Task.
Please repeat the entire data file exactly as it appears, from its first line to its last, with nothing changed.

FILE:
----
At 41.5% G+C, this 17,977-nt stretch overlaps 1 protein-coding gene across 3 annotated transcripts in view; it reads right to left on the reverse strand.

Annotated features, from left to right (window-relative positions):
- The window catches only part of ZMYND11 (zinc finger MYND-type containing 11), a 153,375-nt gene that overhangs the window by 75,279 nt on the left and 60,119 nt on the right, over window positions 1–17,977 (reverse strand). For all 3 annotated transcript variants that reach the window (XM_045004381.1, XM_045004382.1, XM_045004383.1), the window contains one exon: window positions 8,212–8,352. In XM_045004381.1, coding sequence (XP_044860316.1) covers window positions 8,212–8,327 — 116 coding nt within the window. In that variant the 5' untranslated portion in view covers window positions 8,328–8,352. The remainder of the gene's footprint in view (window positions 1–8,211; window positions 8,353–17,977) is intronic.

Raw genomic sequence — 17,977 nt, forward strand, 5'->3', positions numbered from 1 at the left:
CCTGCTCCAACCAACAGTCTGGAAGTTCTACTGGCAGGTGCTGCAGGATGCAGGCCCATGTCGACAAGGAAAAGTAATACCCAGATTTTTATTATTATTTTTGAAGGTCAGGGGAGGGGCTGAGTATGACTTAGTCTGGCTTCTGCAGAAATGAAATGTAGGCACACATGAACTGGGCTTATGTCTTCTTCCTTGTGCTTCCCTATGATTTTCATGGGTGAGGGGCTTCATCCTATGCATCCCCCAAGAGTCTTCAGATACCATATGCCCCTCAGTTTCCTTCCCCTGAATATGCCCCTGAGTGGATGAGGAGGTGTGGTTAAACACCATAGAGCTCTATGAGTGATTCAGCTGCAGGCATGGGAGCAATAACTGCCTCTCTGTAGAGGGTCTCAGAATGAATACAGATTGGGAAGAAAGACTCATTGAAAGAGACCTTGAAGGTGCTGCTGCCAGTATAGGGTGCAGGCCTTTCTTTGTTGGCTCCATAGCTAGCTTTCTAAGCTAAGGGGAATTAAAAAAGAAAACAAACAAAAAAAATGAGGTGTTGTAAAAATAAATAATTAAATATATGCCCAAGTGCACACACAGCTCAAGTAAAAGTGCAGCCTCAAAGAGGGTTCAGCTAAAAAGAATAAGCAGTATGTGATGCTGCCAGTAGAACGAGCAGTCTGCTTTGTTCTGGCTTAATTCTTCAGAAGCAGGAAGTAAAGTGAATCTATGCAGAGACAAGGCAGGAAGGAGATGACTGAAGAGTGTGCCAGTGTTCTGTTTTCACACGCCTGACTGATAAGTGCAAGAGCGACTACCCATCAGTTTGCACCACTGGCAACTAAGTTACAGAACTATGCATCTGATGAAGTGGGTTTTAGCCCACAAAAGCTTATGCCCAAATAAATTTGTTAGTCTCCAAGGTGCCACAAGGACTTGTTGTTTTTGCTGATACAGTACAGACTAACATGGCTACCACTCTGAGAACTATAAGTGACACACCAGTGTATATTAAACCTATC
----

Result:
At 41.5% G+C, this 17,977-nt stretch overlaps 1 protein-coding gene across 3 annotated transcripts in view; it reads right to left on the reverse strand.

Annotated features, from left to right (window-relative positions):
- The window catches only part of ZMYND11 (zinc finger MYND-type containing 11), a 153,375-nt gene that overhangs the window by 75,279 nt on the left and 60,119 nt on the right, over window positions 1–17,977 (reverse strand). For all 3 annotated transcript variants that reach the window (XM_045004381.1, XM_045004382.1, XM_045004383.1), the window contains one exon: window positions 8,212–8,352. In XM_045004381.1, coding sequence (XP_044860316.1) covers window positions 8,212–8,327 — 116 coding nt within the window. In that variant the 5' untranslated portion in view covers window positions 8,328–8,352. The remainder of the gene's footprint in view (window positions 1–8,211; window positions 8,353–17,977) is intronic.

Raw genomic sequence — 17,977 nt, forward strand, 5'->3', positions numbered from 1 at the left:
CCTGCTCCAACCAACAGTCTGGAAGTTCTACTGGCAGGTGCTGCAGGATGCAGGCCCATGTCGACAAGGAAAAGTAATACCCAGATTTTTATTATTATTTTTGAAGGTCAGGGGAGGGGCTGAGTATGACTTAGTCTGGCTTCTGCAGAAATGAAATGTAGGCACACATGAACTGGGCTTATGTCTTCTTCCTTGTGCTTCCCTATGATTTTCATGGGTGAGGGGCTTCATCCTATGCATCCCCCAAGAGTCTTCAGATACCATATGCCCCTCAGTTTCCTTCCCCTGAATATGCCCCTGAGTGGATGAGGAGGTGTGGTTAAACACCATAGAGCTCTATGAGTGATTCAGCTGCAGGCATGGGAGCAATAACTGCCTCTCTGTAGAGGGTCTCAGAATGAATACAGATTGGGAAGAAAGACTCATTGAAAGAGACCTTGAAGGTGCTGCTGCCAGTATAGGGTGCAGGCCTTTCTTTGTTGGCTCCATAGCTAGCTTTCTAAGCTAAGGGGAATTAAAAAAGAAAACAAACAAAAAAAATGAGGTGTTGTAAAAATAAATAATTAAATATATGCCCAAGTGCACACACAGCTCAAGTAAAAGTGCAGCCTCAAAGAGGGTTCAGCTAAAAAGAATAAGCAGTATGTGATGCTGCCAGTAGAACGAGCAGTCTGCTTTGTTCTGGCTTAATTCTTCAGAAGCAGGAAGTAAAGTGAATCTATGCAGAGACAAGGCAGGAAGGAGATGACTGAAGAGTGTGCCAGTGTTCTGTTTTCACACGCCTGACTGATAAGTGCAAGAGCGACTACCCATCAGTTTGCACCACTGGCAACTAAGTTACAGAACTATGCATCTGATGAAGTGGGTTTTAGCCCACAAAAGCTTATGCCCAAATAAATTTGTTAGTCTCCAAGGTGCCACAAGGACTTGTTGTTTTTGCTGATACAGTACAGACTAACATGGCTACCACTCTGAGAACTATAAGTGACACACCAGTGTATATTAAACCTATC